Her eyes began to water up again, a tear for each of her years of service, and asked, “Do they do that for players after 20 years?”
No, dear, not in the America I used to know.

Sunday, January 25, 2009

All you need is LOVE

“Going to the chapel
And we’re gonna get married
Going to the chapel of love.”

– The Dixie Cups

When my wife and I were married 7 ½ years ago, the ceremony was conducted by a minister, who wasas gay as you could imagine, and involved in a long-standing marriage with his partner. His being homosexual did not affect our decision to gert married whatsoever; it wasn't a guide nor deterrent to our future. The vows exchanged were just between us – regardless of what others said, felt and desired.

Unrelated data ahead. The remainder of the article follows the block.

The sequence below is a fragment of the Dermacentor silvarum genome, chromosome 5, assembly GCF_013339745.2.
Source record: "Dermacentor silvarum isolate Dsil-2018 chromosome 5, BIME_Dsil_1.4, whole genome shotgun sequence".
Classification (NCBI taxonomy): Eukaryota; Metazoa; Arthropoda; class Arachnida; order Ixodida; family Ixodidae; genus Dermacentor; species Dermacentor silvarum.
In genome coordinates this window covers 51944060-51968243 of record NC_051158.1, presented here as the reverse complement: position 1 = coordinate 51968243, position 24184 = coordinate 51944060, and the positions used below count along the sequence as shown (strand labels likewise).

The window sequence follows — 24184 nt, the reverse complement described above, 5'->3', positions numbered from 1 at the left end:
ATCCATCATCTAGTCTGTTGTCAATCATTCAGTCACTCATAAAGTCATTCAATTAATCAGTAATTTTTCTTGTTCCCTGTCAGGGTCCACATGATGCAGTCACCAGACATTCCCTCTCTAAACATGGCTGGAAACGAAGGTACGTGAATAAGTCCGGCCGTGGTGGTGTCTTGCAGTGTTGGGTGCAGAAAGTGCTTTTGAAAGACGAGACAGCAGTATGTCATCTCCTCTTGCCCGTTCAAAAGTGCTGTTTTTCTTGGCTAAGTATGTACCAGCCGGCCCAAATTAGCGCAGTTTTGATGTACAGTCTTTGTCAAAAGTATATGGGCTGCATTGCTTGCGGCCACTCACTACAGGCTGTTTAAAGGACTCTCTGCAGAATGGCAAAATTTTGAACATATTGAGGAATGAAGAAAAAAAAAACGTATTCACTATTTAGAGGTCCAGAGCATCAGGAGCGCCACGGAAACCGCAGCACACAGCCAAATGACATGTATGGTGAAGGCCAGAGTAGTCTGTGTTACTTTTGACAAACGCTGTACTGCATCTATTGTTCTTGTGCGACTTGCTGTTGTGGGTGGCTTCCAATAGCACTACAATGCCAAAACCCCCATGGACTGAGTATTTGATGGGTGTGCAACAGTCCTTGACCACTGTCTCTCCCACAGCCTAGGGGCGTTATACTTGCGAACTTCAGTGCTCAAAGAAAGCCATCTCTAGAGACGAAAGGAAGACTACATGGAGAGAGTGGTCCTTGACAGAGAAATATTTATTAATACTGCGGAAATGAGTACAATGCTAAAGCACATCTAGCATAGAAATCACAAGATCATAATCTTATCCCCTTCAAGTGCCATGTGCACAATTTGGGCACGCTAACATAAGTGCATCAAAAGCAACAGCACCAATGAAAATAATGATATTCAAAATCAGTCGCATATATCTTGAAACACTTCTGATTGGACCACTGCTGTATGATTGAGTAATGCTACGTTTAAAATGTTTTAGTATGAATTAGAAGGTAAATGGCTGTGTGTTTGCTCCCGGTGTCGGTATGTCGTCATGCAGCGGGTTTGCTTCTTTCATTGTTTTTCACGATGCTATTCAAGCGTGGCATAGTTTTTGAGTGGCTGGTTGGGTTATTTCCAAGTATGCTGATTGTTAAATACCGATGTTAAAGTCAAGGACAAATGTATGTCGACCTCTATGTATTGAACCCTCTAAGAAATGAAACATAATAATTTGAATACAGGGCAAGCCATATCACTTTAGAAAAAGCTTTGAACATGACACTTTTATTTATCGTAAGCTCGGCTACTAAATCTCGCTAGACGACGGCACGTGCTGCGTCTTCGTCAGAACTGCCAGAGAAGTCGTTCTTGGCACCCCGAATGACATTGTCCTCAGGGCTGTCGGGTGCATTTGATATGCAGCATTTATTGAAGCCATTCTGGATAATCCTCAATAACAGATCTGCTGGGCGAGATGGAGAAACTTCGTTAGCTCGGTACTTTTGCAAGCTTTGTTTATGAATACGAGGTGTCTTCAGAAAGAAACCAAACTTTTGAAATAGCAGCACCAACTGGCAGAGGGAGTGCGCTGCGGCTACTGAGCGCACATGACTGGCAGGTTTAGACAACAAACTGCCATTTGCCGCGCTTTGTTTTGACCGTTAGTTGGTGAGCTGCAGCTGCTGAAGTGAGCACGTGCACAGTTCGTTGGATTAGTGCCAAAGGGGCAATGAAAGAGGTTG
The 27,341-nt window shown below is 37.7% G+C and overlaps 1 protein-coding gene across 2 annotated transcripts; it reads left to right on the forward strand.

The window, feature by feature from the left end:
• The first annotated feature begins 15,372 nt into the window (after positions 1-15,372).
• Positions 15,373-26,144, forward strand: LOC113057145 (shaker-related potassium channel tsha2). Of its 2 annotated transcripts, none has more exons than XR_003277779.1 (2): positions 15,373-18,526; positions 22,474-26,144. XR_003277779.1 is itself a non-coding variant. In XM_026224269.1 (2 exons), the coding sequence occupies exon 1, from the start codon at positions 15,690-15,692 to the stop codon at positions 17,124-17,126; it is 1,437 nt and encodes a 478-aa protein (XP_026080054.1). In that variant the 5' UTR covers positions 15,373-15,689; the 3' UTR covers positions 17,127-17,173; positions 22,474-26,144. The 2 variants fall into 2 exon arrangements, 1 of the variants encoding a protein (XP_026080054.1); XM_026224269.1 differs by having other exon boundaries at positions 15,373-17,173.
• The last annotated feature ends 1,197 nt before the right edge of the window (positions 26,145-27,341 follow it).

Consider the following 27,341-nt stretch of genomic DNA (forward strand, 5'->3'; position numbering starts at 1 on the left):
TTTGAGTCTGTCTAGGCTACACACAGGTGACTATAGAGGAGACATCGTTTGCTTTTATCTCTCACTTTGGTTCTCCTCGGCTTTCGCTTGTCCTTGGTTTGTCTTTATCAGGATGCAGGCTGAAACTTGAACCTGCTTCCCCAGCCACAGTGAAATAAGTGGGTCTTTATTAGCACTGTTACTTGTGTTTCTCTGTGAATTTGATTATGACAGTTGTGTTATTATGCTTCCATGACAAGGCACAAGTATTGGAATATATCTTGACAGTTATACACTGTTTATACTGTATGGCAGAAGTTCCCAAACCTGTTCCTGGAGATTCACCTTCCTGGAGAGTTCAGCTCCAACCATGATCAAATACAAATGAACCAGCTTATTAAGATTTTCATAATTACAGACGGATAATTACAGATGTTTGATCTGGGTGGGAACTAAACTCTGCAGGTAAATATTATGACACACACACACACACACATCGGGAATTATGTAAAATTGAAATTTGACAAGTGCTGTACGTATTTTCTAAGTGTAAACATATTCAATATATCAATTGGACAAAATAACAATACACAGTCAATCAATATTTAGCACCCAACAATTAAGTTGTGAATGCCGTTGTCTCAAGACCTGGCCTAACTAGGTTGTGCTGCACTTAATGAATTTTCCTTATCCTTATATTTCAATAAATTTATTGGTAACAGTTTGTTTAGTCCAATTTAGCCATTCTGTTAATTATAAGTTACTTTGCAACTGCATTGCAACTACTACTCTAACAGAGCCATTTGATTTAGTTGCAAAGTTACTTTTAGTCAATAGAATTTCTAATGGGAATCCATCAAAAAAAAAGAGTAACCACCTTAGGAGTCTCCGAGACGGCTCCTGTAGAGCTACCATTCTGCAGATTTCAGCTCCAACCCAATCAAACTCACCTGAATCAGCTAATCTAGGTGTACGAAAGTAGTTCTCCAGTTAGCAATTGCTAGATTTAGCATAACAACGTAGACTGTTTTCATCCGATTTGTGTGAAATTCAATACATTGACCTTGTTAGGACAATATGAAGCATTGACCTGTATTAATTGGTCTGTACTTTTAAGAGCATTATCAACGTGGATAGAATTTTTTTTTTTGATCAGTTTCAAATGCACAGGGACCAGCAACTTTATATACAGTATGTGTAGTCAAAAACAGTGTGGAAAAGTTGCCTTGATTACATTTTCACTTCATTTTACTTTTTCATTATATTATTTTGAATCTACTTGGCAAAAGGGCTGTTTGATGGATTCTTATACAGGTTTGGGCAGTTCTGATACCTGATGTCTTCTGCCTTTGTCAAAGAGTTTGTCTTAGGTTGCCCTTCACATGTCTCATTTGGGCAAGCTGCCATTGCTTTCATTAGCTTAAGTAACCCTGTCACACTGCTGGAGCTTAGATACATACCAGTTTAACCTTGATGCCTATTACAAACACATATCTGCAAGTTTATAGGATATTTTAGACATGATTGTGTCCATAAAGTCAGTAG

Hell, my son spenidng the night in the Navarro County Jail for a past seat-belt violation posed more of a problem than anything else.
But the minister being married to a man????????? Puh-lese!
So I view any debate (past, present or future) over so-called “gay marriage” as a crock of crap. I simply don’t understand all the hue and cry against permitting two people – two souls, two hearts – from enjoying the same legal protections as a man and a woman.
Is the ability to procreate the singular barrier for acceptance? Because, as we all know, you don’t have to get married to fuck and have children. Conversely, not all married couples have kids; not all of them SHOULD have children. That's a tunnel-visioned judgment call.
To see and read BOTH sides of this issue – about California’s bullshit Proposition 8 (an abomination to be sure because it denies a right granted by the courts), Rick Warren saying a prayer (it was JUST a fucking prayer - not an Executive Order), gay adoption (I know MANY gay couples who make better parents than so-called straight couples) or how society is headed to Hell in a handbasket (like unprevoked war and genocide is even comaprable) – makes my head (and heart) hurt.